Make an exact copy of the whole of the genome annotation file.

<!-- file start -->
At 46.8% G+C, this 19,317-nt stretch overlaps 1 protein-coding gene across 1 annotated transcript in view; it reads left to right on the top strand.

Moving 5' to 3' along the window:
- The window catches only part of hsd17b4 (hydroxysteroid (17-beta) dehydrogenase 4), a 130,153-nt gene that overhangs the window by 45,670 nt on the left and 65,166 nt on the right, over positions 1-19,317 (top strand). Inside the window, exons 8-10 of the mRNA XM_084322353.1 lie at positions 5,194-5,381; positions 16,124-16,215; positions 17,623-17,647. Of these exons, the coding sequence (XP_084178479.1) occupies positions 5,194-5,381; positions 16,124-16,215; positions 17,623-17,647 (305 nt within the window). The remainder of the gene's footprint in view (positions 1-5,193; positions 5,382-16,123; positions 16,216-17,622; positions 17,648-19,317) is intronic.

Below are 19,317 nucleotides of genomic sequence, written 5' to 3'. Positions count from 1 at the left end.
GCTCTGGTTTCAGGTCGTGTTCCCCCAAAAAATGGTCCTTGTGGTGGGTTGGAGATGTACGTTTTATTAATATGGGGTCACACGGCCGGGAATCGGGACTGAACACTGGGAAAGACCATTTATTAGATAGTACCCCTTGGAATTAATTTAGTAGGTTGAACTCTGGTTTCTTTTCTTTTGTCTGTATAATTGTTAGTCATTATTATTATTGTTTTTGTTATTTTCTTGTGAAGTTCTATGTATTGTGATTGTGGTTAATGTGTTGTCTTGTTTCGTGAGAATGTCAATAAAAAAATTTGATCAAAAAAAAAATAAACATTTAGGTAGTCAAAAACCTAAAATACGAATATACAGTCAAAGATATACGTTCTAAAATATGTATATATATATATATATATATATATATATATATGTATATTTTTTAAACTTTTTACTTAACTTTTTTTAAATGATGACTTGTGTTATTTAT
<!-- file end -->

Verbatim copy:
At 46.8% G+C, this 19,317-nt stretch overlaps 1 protein-coding gene across 1 annotated transcript in view; it reads left to right on the top strand.

Moving 5' to 3' along the window:
- The window catches only part of hsd17b4 (hydroxysteroid (17-beta) dehydrogenase 4), a 130,153-nt gene that overhangs the window by 45,670 nt on the left and 65,166 nt on the right, over positions 1-19,317 (top strand). Inside the window, exons 8-10 of the mRNA XM_084322353.1 lie at positions 5,194-5,381; positions 16,124-16,215; positions 17,623-17,647. Of these exons, the coding sequence (XP_084178479.1) occupies positions 5,194-5,381; positions 16,124-16,215; positions 17,623-17,647 (305 nt within the window). The remainder of the gene's footprint in view (positions 1-5,193; positions 5,382-16,123; positions 16,216-17,622; positions 17,648-19,317) is intronic.

Below are 19,317 nucleotides of genomic sequence, written 5' to 3'. Positions count from 1 at the left end.
GCTCTGGTTTCAGGTCGTGTTCCCCCAAAAAATGGTCCTTGTGGTGGGTTGGAGATGTACGTTTTATTAATATGGGGTCACACGGCCGGGAATCGGGACTGAACACTGGGAAAGACCATTTATTAGATAGTACCCCTTGGAATTAATTTAGTAGGTTGAACTCTGGTTTCTTTTCTTTTGTCTGTATAATTGTTAGTCATTATTATTATTGTTTTTGTTATTTTCTTGTGAAGTTCTATGTATTGTGATTGTGGTTAATGTGTTGTCTTGTTTCGTGAGAATGTCAATAAAAAAATTTGATCAAAAAAAAAATAAACATTTAGGTAGTCAAAAACCTAAAATACGAATATACAGTCAAAGATATACGTTCTAAAATATGTATATATATATATATATATATATATATATATATGTATATTTTTTAAACTTTTTACTTAACTTTTTTTAAATGATGACTTGTGTTATTTAT